Could rail be Alberta’s ticket to ride?

Canadian Pacific eyes West Coast bitumen deliveries modeled on business in Dakotas

March 07, 2012

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Tracy Robinson, vice-president of energy and merchandise with Canadian Pacific Railway
Photograph John Gaucher

Kevin Hatfield describes growth in North Dakota’s oilfields in terms befitting an oil driller’s fantasy. “Never-ending,” the senior director of gathering systems at Calgary-based pipeline giant Enbridge Inc. says. “It’s amazing,” he adds. “There’s no end in sight.”

The surge in production from tight oil pools in the sprawling Williston basin, although remarkable, has a downside. As daily output from the region climbed past 500,000 barrels late last year, producers there have been forced to confront a vexing challenge. Legions of workers have descended on the Midwestern state – unemployment hovered near three per cent as 2012 dawned, compared to a national average of 8.5 per cent – to help close an infrastructure gap so wide that associated natural gas is regularly burned off as a waste product for want of available pipeline capacity.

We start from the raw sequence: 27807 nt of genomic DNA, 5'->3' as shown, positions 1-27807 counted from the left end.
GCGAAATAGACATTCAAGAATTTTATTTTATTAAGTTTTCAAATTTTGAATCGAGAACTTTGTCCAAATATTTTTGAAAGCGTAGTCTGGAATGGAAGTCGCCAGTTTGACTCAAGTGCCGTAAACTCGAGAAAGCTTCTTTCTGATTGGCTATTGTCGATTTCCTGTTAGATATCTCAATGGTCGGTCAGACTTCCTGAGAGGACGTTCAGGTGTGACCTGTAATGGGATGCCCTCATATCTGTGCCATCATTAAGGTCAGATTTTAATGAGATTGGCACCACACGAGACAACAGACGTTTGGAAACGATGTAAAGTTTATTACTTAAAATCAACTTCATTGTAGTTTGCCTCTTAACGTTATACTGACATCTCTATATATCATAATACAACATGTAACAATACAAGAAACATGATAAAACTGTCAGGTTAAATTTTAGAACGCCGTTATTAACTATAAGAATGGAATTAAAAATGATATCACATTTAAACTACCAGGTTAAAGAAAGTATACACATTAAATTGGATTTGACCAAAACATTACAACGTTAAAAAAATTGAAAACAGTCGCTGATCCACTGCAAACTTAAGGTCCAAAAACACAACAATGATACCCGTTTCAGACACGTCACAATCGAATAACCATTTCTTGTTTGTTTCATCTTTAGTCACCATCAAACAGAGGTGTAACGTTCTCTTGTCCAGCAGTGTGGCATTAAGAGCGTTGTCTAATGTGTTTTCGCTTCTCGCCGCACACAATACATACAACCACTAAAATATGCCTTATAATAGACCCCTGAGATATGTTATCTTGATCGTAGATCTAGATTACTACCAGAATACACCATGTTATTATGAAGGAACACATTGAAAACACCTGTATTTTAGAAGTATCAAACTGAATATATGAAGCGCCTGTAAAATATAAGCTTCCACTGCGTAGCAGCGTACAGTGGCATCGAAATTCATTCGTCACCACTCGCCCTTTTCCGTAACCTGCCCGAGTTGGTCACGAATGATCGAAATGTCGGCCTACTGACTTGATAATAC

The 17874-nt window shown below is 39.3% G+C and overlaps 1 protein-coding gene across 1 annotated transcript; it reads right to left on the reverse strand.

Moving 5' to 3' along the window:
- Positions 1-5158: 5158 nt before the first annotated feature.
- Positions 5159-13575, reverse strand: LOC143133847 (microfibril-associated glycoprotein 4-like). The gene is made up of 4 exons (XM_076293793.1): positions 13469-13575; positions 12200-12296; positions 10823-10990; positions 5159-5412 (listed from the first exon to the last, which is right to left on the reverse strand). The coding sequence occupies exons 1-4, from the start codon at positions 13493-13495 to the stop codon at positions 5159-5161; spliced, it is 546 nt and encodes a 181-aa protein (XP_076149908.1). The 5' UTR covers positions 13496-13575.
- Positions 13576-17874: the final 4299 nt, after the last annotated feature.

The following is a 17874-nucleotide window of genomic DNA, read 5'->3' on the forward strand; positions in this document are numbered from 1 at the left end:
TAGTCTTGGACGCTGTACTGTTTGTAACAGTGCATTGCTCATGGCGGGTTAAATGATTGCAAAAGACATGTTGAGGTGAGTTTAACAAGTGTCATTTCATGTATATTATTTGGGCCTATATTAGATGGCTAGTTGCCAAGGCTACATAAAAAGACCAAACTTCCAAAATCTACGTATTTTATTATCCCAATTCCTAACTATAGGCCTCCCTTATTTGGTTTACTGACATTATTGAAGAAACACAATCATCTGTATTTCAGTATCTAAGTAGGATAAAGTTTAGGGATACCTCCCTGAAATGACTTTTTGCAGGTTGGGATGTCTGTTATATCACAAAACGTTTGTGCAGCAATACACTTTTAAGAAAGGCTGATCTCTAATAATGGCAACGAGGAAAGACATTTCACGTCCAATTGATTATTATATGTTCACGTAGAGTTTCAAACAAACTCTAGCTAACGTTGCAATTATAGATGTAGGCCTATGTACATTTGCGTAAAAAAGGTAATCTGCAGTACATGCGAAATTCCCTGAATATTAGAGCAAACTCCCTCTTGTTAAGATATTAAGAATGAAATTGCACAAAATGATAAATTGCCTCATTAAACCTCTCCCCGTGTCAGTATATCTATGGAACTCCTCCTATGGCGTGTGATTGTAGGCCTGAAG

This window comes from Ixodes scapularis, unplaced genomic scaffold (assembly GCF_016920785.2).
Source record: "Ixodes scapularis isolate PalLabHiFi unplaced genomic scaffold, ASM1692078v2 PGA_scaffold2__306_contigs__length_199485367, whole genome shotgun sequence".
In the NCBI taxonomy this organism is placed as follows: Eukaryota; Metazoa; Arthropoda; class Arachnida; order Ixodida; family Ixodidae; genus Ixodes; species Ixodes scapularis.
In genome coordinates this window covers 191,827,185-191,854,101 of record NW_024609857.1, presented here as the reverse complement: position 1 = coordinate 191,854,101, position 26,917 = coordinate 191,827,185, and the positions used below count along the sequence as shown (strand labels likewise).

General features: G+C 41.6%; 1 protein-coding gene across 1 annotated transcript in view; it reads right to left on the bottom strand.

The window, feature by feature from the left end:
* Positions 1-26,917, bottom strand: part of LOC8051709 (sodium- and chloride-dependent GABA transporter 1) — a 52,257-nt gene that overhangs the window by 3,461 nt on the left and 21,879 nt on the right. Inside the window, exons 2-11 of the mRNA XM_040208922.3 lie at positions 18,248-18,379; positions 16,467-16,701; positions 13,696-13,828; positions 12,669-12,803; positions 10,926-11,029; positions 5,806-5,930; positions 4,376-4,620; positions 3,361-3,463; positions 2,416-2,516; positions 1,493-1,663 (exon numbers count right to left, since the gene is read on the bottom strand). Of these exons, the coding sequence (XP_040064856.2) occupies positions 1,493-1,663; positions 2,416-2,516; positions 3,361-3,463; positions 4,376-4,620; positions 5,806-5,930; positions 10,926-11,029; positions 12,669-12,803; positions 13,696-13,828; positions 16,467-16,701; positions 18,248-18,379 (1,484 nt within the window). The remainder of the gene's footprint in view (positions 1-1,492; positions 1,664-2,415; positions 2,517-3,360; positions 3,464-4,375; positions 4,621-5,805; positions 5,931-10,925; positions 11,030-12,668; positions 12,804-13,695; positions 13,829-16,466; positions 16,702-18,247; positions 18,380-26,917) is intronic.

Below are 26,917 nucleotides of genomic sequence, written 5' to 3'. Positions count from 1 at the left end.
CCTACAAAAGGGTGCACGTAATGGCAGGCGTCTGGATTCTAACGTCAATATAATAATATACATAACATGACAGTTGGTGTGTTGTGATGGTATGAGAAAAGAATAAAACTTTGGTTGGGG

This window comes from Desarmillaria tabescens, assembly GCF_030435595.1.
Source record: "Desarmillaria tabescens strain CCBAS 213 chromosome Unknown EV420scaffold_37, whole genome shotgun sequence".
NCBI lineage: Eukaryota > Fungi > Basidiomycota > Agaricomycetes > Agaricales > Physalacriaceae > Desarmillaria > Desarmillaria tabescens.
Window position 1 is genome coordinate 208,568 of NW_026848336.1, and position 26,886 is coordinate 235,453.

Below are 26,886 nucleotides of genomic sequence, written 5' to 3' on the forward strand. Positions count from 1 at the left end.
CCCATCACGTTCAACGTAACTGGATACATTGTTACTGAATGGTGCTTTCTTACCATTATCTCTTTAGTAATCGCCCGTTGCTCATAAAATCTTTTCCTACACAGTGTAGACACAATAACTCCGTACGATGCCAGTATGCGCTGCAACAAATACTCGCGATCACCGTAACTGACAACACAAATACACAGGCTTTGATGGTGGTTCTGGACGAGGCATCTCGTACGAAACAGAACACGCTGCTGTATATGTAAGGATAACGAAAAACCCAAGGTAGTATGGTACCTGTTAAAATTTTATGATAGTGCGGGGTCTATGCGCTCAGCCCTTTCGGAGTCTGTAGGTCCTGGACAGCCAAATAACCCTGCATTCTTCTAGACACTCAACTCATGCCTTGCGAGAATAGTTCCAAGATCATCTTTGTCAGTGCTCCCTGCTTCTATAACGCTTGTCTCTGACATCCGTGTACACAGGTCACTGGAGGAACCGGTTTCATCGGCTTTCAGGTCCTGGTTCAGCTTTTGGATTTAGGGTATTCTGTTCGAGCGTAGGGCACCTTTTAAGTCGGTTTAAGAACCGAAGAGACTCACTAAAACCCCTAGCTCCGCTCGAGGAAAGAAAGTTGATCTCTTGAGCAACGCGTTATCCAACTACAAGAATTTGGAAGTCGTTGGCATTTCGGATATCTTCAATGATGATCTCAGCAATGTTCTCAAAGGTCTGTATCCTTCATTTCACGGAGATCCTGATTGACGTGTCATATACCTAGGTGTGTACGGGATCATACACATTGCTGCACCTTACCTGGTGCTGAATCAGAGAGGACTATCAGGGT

The shortfall has left oil producers scrambling and led to a mini-boom for railways as pipeline capacity struggles to match accelerated production forecasts. “Clearly there’s an element of distress in the infrastructure if you’re down to relying on rail as a major source” of transportation, Paul Horsnell, head of commodities research at Barclays Capital, told reporters as the London-based bank released its capital spending forecast for 2012. “I think you’re looking at rail being a stop-gap solution.”

Others (notably rail companies) read the signposts differently. Among U.S. shale plays rich in oil and natural gas liquids, the Bakken ranks third behind only the Permian basin in West Texas and the Mid-continent region as a draw for estimated North American capital expenditures in 2012, according to a survey of 350 companies conducted by Barclays. The rush to tap new supply pools embedded in dense rock has put the U.S. on track to become the second-largest contributor to global oil production growth between 2012 and 2013, accounting for a quarter of new supplies, Calgary-based investment bank Peters & Co. predicted in a winter market overview.

Such rosy forecasting has some convinced that North America, recalling days before the continent was crisscrossed by pipeline, is on the cusp of a great revival in shipments of crude oil by railroad. “We’re never going to displace pipelines, but I think we’re a very good option for contingent capacity,” says Tracy Robinson, vice-president of energy and merchandise at Canadian Pacific Railway Ltd. “We can get crude very quickly right now into marketplaces where pipelines don’t currently go and probably have no plans to go.”